Muldrow is a unique place. It is one of those places that either take you back in time or is stuck in time depending on your perspective. People ride on horses up and down the highway. The Chamber of Commerce is more about friendships and relationships than businesses and agendas. There are as many people in a parade as there are watching the parade. You can’t talk about anybody, because you are probably talking to their 1st, 2nd, or 3rd cousin. And the two most important entities in the town are the churches and the school. It’s small town USA, and the community of Muldrow is proud of that.
Last year, the churches and the schools worked together for good. We hosted a Teacher’s vs. Preacher’s Basketball game to help a local family with some significant medical expenses. Literally half the town (1500 people) attended the game to watch a bunch of over-the-hill men play a turnover-fest of a basketball game. (OK, so the preacher’s unofficially ordained Bryant “Big Country” Reeves to help us to victory.) Over $10,000 was raised for the family, and it was a special night doing something that Muldrow can do so well: work together.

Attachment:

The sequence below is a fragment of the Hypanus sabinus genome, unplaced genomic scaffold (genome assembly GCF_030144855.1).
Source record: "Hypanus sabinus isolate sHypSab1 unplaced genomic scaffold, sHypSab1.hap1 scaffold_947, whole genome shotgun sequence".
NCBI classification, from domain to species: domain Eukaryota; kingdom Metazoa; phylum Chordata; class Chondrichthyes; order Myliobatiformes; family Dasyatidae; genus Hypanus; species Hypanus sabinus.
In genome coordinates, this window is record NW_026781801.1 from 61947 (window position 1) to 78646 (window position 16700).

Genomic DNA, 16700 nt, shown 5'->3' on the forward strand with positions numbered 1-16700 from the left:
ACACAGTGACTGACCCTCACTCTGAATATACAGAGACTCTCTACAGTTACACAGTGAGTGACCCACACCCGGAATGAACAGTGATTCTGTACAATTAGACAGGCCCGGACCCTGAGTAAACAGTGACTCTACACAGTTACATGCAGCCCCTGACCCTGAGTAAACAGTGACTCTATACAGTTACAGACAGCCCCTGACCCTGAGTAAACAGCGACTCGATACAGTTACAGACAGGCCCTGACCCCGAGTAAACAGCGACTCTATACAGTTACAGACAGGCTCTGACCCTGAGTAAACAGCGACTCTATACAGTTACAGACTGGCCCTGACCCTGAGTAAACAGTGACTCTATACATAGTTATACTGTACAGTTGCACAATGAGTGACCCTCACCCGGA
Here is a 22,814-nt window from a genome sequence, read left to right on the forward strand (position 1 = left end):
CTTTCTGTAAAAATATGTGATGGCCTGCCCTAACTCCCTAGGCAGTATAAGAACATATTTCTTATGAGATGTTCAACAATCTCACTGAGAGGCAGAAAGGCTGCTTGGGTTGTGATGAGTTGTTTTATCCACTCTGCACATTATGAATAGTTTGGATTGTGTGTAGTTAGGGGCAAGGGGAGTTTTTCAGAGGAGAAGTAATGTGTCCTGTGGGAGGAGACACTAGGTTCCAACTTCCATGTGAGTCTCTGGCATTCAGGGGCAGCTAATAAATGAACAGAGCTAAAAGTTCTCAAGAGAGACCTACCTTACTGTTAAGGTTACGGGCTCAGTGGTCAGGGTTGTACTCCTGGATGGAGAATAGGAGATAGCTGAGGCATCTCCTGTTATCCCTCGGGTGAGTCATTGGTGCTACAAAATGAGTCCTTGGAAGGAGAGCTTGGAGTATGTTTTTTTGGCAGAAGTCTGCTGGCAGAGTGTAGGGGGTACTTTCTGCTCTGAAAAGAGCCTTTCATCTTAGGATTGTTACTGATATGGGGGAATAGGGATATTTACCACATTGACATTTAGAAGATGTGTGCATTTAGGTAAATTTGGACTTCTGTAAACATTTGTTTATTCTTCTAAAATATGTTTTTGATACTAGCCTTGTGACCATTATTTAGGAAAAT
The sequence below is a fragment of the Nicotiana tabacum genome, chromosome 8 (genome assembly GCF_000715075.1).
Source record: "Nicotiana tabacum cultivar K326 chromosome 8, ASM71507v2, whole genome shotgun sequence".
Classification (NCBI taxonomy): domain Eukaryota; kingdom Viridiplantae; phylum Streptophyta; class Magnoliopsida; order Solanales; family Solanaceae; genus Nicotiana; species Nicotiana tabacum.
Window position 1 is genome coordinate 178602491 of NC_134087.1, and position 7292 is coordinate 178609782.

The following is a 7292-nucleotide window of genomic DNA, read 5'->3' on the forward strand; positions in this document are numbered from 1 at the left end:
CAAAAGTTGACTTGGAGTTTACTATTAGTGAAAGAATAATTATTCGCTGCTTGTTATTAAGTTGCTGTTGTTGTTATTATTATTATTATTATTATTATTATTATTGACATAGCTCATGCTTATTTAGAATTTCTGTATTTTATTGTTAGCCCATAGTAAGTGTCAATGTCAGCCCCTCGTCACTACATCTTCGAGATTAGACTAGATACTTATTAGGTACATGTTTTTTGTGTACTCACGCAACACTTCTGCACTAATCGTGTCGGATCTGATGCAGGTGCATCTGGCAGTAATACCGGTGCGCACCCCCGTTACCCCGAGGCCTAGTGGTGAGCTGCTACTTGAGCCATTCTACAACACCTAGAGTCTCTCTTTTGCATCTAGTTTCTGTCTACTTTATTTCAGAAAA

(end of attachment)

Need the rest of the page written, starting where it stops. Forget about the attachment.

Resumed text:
This week we got word that the 10 Commandments that are posted in every room in the school were to be taken down or there would be legal action against the school. The community of Muldrow has held on to the ideal that this town, our town is a Christian community. Now, this threat of the removal of the 10 Commandments threatens our very identity. If we can’t have the 10 Commandments in our schools, what does that say about Muldrow, the city we love?
The first thing it says is this: We are not a “Christian Community,” a town governed by God and filled with Christians, aka heaven. We are a “Community with Christians,” a town governed by the Law and populated with devoted Christians, nominal Christians, and non-Christians. The reality is this on a Sunday morning only 1 out of every 4 people, 25%, 1 quarter of our town is in church for worship. That is not a “Christian Community,” that is a “Community with Christians.”
As long as the 10 Commandments are posted in every classroom, we could live with this belief that we are a Christian Community. We could believe that even if someone didn’t go to church, they would still have access to the Word of God. We could believe that most of our town is Christian and those who aren’t in church on Sunday morning just haven’t found the right fit yet. We could believe, as one of my most committed ladies in my church told me that “we shouldn’t have to invite people to church, that they should know they need to be in church.” We can’t believe that anymore.